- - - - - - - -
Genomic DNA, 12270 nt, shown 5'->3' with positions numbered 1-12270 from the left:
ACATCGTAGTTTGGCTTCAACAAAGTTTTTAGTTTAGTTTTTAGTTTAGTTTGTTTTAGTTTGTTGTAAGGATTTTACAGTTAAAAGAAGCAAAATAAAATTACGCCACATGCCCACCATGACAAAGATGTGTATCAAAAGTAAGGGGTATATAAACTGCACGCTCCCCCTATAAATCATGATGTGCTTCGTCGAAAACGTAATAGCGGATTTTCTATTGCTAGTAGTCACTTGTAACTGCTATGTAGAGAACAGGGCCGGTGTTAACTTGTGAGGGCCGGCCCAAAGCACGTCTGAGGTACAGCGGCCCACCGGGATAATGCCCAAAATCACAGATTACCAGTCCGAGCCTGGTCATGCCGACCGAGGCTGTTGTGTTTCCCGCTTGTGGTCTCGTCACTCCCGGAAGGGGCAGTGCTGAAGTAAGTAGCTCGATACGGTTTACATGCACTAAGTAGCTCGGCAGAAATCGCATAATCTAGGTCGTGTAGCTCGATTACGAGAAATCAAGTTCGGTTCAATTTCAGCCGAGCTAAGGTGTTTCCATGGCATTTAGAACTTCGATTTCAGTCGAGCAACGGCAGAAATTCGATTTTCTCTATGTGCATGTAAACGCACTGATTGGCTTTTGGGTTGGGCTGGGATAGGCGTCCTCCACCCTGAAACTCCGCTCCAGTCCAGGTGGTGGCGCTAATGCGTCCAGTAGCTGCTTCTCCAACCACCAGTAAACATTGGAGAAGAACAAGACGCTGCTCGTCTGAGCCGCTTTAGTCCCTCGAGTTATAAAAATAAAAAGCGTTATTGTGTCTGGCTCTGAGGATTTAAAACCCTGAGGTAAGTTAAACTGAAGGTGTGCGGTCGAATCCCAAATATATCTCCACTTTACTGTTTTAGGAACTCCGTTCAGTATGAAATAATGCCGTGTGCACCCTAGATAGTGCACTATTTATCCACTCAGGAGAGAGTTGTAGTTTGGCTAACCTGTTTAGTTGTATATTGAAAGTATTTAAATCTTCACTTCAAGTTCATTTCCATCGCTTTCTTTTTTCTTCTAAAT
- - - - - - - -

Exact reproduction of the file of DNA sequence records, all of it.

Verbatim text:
Genomic DNA, 12270 nt, shown 5'->3' with positions numbered 1-12270 from the left:
ACATCGTAGTTTGGCTTCAACAAAGTTTTTAGTTTAGTTTTTAGTTTAGTTTGTTTTAGTTTGTTGTAAGGATTTTACAGTTAAAAGAAGCAAAATAAAATTACGCCACATGCCCACCATGACAAAGATGTGTATCAAAAGTAAGGGGTATATAAACTGCACGCTCCCCCTATAAATCATGATGTGCTTCGTCGAAAACGTAATAGCGGATTTTCTATTGCTAGTAGTCACTTGTAACTGCTATGTAGAGAACAGGGCCGGTGTTAACTTGTGAGGGCCGGCCCAAAGCACGTCTGAGGTACAGCGGCCCACCGGGATAATGCCCAAAATCACAGATTACCAGTCCGAGCCTGGTCATGCCGACCGAGGCTGTTGTGTTTCCCGCTTGTGGTCTCGTCACTCCCGGAAGGGGCAGTGCTGAAGTAAGTAGCTCGATACGGTTTACATGCACTAAGTAGCTCGGCAGAAATCGCATAATCTAGGTCGTGTAGCTCGATTACGAGAAATCAAGTTCGGTTCAATTTCAGCCGAGCTAAGGTGTTTCCATGGCATTTAGAACTTCGATTTCAGTCGAGCAACGGCAGAAATTCGATTTTCTCTATGTGCATGTAAACGCACTGATTGGCTTTTGGGTTGGGCTGGGATAGGCGTCCTCCACCCTGAAACTCCGCTCCAGTCCAGGTGGTGGCGCTAATGCGTCCAGTAGCTGCTTCTCCAACCACCAGTAAACATTGGAGAAGAACAAGACGCTGCTCGTCTGAGCCGCTTTAGTCCCTCGAGTTATAAAAATAAAAAGCGTTATTGTGTCTGGCTCTGAGGATTTAAAACCCTGAGGTAAGTTAAACTGAAGGTGTGCGGTCGAATCCCAAATATATCTCCACTTTACTGTTTTAGGAACTCCGTTCAGTATGAAATAATGCCGTGTGCACCCTAGATAGTGCACTATTTATCCACTCAGGAGAGAGTTGTAGTTTGGCTAACCTGTTTAGTTGTATATTGAAAGTATTTAAATCTTCACTTCAAGTTCATTTCCATCGCTTTCTTTTTTCTTCTAAAT